Sierra Nevada Corporation has been a pioneer in the area of digital engineering, demonstrating what can be done to improve sustainment and ease the process of introducing platform and system modification while reducing costs. SNC has demonstrated the ability to support and upgrade a variety of aircraft without the need for the original equipment manufacturer’s (OEM) proprietary data.
Using modern sensing techniques, including laser tracking and mapping, the company can create OEM-level technical data packages (TDPs) and even digital twins of existing platforms and develop the data to run high-fidelity models. The data collected by SNC is useful in creating and validating digital twins. These TDPs do not replicate all the data for a system and platform; rather, they are focused on specific areas for sustainment or modification. Consequently, neither the TDPs nor the models infringe on OEM proprietary intellectual property. Notably, SNC does not assert a right to the digital data it collects. Likewise, the data collected is limited to the information necessary to support specific work. Hence, it does not violate OEM intellectual property interests.
SNC has constructed TDPs for a number of platforms. For the Navy, the company has created TDPs for both the F/A-18E/F strike fighter and the CMV-22B Osprey. They have now expanded their efforts to support the aircraft of Air Mobility Command. SNC can provide its customers with all the necessary airworthiness certifications that support their modification and sustainment activities.
SNC is applying digital engineering in ways that can change the defense industrial base culture and the relationship between DoD and the private sector. The combination of TDPs, digital twins, and models could open up activities once restricted to OEMs. By employing digital engineering techniques, non-OEMs can undertake a broad range of maintenance, repair, and operations (MRO) activities. The OEMs, in turn, would be able to focus on what they do best, which is the development and production of new equipment and platforms.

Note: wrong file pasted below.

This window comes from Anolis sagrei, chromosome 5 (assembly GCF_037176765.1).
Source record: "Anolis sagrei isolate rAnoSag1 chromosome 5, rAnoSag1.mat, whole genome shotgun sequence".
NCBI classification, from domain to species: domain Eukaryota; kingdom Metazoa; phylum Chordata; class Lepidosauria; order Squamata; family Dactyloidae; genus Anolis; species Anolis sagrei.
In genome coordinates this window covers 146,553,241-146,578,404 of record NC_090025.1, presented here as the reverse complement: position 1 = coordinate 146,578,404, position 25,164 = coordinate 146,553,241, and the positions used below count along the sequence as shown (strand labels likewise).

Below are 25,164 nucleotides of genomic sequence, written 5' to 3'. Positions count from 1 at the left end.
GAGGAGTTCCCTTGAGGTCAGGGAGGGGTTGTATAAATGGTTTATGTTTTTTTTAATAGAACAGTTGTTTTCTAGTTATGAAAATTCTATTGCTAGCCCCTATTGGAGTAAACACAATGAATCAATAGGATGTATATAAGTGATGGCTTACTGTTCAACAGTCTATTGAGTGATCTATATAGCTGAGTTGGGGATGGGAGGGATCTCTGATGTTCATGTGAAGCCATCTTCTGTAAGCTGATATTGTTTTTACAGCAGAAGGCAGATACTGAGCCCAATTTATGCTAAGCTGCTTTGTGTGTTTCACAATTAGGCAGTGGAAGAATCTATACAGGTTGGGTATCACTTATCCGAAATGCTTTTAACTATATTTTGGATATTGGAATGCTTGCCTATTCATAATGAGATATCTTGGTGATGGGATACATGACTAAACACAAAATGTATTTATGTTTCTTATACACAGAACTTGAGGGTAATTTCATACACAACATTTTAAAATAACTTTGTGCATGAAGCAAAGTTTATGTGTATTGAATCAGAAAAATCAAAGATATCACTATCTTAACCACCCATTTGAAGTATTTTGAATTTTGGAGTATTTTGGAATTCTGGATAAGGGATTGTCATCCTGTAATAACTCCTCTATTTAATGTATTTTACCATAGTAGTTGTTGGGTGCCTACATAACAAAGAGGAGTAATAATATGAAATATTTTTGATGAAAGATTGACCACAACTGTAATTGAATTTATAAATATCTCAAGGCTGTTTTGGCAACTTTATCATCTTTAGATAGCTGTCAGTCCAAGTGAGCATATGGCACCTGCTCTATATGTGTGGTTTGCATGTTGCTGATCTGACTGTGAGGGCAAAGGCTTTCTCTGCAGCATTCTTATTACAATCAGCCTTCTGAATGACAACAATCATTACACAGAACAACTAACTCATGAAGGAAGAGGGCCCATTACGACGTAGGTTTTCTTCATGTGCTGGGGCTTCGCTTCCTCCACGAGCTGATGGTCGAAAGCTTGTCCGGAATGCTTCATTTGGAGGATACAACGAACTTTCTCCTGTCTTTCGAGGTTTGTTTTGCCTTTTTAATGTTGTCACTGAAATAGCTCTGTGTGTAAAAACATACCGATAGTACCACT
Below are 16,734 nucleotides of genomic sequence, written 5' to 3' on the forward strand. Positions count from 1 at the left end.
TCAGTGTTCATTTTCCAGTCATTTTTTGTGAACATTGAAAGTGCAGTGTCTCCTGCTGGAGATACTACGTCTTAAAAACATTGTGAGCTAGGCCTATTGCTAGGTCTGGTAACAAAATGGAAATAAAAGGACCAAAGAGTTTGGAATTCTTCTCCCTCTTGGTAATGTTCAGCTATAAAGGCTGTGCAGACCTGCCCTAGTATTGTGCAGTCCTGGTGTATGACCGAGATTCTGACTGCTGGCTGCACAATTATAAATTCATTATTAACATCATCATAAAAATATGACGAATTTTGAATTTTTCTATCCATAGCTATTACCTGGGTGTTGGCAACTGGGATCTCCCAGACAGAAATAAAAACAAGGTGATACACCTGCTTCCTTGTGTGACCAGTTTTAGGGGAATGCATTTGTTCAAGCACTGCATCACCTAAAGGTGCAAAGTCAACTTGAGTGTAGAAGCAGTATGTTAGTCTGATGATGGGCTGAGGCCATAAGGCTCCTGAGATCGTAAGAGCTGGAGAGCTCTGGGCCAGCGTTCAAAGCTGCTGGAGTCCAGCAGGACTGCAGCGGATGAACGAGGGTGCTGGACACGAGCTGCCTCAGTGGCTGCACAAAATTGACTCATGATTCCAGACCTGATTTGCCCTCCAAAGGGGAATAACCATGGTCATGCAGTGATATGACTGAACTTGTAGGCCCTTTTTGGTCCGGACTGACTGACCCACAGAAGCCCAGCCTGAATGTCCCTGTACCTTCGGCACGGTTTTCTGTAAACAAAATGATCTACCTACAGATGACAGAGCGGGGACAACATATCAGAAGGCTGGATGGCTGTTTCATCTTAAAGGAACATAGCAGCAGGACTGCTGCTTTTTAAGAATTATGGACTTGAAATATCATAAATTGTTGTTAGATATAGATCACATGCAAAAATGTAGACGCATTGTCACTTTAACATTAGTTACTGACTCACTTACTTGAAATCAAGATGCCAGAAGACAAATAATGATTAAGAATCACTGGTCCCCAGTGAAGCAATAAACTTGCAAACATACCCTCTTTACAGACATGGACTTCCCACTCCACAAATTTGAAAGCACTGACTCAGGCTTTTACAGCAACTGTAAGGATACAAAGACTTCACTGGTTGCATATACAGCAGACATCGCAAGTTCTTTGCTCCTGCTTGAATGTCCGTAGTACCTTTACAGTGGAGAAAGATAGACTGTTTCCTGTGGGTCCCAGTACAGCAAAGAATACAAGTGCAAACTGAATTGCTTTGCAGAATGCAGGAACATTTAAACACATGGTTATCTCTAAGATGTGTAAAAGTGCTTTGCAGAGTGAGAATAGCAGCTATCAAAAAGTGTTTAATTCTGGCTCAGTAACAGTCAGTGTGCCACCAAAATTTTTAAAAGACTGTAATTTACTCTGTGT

In essence, Sierra Nevada Corporation has created the equivalent in defense sustainment of the “Right to Repair” that has become central to the relationship between automotive and electronics companies and independent providers of aftermarket parts and services. The use of digital engineering as practiced by companies such as SNC can significantly expand the pool of companies available to perform sustainment and modification beyond those traditionally part of the aerospace and defense sector. This supports greater competition, faster sustainment, and reduced costs.
SNC busts the traditional model for performing MRO work while demonstrating how mid-size high-tech defense companies can apply digital engineering to a broad array of engineering, design, development, installation, test, and certification services that were once the province of only a few defense primes. SNC’s employment of both digital engineering and digital twinning is revolutionary. This revolution must now embrace program managers, who need to develop confidence that the products of digital engineering are equal in quality and validity to what can be provided by OEMs.
Dan Gouré, Ph.D., is a vice president at the public-policy research think tank Lexington Institute. Gouré has a background in the public sector and U.S. federal government, most recently serving as a member of the 2001 Department of Defense Transition Team. You can follow him on Twitter at @dgoure and the Lexington Institute @LexNextDC. Read his full bio here.
This article was first published by Real Clear Defense.